Saturday, 21 January 2012

Taking Deliveries

Thursday should have been a relatively easy day. Had the delivery company taken note of Sparks's warning about narrow lanes, sharp turn into the driveway etc, they might have showed up in sensible lorries. As it was we took delivery of most of the building materials for the project in 2 hits, one on a full size 40 foot artic which assumed we'd have a forklift, the other on a 28 foot Hyab (flatbed lorry with crane), neither of which could make the turn.

This meant that both deliveries were going to be made to the country lane and we'd have to wrangle stuff up to the house. Add to that, some of the stuff was to be the modern composite wall insulation boards, plaster board bonded to thick foam sheets. Plaster board in any form hates to get wet (goes soft, sags and forms bellies in your ceiling which do not go away even if it dries out, as anyone knows who has had a plumbing leak above a ceiling). It was threatening rain and kept delivering heavy squalls which had us racing to cover any exposed stacks before running for shelter ourselves.

Luckily, just along the road from us is one of those magnificent 'Celtic Tiger' big houses which never got occupied (more than one visitor has asked why we didn't buy THAT one!) but which has a hard lay-by out front big enough for a 40 foot artic and a van alongside on the roof-rack of which to tip sheeting from the lorry floor, with still room for cars to pass. But is was another arduous day (not as bad as clay-shovelling, but close!) taking sheets off the lorry 10 at a time and shipping them to the house on the roof rack of Sparks's van.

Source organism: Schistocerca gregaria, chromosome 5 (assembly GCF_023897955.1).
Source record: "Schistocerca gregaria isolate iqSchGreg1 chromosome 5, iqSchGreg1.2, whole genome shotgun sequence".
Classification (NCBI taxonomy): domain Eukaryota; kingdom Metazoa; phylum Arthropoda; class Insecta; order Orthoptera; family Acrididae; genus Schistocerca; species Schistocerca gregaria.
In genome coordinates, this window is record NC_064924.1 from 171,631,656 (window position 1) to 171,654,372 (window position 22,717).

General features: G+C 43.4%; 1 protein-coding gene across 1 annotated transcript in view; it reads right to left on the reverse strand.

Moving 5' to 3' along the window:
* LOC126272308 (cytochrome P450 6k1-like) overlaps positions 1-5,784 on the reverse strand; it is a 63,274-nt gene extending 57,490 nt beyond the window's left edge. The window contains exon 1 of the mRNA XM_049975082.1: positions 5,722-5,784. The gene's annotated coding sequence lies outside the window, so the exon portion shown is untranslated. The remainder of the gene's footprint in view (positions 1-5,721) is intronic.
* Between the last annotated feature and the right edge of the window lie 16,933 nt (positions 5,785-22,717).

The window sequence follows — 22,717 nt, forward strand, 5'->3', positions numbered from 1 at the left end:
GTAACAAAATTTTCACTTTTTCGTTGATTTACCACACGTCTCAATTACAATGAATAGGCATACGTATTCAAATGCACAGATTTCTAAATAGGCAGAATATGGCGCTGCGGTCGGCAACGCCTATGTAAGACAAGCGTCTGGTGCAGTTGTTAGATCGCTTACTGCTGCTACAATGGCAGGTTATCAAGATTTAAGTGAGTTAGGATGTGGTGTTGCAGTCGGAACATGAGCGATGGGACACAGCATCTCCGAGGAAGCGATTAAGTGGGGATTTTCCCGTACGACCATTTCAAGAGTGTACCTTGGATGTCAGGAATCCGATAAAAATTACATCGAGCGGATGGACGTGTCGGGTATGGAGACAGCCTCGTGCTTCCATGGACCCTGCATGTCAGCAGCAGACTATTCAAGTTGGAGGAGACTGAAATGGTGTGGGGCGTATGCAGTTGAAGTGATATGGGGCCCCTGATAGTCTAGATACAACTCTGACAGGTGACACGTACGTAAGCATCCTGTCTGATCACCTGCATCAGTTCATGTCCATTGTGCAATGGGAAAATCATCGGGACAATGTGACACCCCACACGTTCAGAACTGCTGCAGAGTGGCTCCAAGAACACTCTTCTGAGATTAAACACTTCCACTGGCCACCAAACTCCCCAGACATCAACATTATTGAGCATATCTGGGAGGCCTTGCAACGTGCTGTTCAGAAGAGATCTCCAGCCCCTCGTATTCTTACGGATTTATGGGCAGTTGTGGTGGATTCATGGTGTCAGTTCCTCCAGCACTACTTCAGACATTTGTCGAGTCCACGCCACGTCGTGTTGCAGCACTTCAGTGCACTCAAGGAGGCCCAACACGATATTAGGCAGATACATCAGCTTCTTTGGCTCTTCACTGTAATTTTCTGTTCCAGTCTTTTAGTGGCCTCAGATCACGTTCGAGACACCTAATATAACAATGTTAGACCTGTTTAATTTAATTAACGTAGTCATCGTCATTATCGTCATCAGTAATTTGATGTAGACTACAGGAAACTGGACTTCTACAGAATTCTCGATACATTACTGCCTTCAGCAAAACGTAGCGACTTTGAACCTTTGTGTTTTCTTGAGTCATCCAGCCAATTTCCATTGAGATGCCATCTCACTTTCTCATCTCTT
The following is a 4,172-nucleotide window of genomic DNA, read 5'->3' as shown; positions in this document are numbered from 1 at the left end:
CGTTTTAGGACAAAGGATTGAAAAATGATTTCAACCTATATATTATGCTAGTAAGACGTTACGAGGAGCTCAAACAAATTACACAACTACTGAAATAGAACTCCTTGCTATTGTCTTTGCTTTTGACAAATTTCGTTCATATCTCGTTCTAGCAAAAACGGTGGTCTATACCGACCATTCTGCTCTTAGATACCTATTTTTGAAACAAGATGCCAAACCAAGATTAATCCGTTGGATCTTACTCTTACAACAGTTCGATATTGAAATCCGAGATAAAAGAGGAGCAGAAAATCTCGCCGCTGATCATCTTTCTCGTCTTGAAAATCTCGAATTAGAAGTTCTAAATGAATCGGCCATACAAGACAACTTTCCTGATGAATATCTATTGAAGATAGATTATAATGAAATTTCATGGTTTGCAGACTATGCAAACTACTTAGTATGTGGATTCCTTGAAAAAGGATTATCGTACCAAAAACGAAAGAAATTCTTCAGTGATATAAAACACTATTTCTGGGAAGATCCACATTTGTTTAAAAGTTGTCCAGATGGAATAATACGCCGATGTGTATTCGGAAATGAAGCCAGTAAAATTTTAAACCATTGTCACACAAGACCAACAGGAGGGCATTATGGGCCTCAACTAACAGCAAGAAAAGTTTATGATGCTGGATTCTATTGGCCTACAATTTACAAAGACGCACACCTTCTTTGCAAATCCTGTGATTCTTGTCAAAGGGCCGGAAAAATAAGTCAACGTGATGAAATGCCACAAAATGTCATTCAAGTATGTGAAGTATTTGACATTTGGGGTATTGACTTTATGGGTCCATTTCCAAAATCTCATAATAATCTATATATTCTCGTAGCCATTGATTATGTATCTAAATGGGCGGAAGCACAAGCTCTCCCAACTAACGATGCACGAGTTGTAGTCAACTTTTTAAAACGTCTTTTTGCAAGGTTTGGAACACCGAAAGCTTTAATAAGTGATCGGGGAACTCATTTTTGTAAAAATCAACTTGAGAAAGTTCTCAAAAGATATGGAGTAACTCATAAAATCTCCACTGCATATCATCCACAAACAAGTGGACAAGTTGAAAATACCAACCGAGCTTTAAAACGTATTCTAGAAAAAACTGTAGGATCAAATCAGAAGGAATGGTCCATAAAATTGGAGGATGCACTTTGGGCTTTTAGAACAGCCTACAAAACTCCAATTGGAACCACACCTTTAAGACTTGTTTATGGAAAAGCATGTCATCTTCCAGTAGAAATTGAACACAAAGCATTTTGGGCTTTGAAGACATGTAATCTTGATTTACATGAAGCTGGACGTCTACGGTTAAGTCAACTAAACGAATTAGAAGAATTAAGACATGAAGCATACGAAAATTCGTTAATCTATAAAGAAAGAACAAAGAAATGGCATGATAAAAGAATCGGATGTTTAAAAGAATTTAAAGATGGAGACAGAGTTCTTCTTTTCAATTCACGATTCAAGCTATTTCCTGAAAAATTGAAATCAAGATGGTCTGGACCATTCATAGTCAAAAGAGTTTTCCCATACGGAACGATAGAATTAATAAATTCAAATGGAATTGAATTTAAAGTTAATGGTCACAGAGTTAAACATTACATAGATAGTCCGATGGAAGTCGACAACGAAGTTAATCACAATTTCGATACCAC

The 40 footer was emptied by 1pm and we had a 20 minute break before the Hyab arrived, laden with our one ton bags of gravel and sand, the joists, floorboards, door frames, wood for stud walling, bags of cement and plaster, rolls of bitumen sheet for the extension roof, sheets of plywood for same, lead for flashing etc. At least this guy had the crane, so was able to drop piles in and around the entrance or over the hedge. The boys then had to wrangle it up the drive in the van or on the 2CV with trailer in between the showers. Knackered again by about 5pm they left some sheeted till the morning and one of the one ton bags right in the middle of the drive.

This is all a bit physical for Mum so she heads for Dublin to take a belated chance to visit family and friends who we have not been to see since moving over. Questions were starting to be asked! Luckily, Mum's wee Fiat can slip out between the sand bag and the gate post.

Friday is then, of course, filled with squaring away the remaining building materials, left the previous day. It had rained all night but, as seems to be the way of these things, by morning it was clear and sunny and plaster board could be unsheeted and moved at will. We have to move all the stuff from the entrance up to safe places; the timber, the plaster board and the plywood roof sheets for the extension roof. None of it is particularly heavy - plasterboard sheets are 25kgs, so they are mainly awkward and need two men to carry them. They all get carried upstairs one by one and stacked flat. We have now and embarrassment of building materials, meaning the build is turning into a bit of a game of solitaire. We need to move this to get to that, but we can't start that because these are in the way. Sparks is scratching his head trying to plan a sequence of moves and tasks which will work. The wall sheets alone take up the entire living room floor to ceiling.

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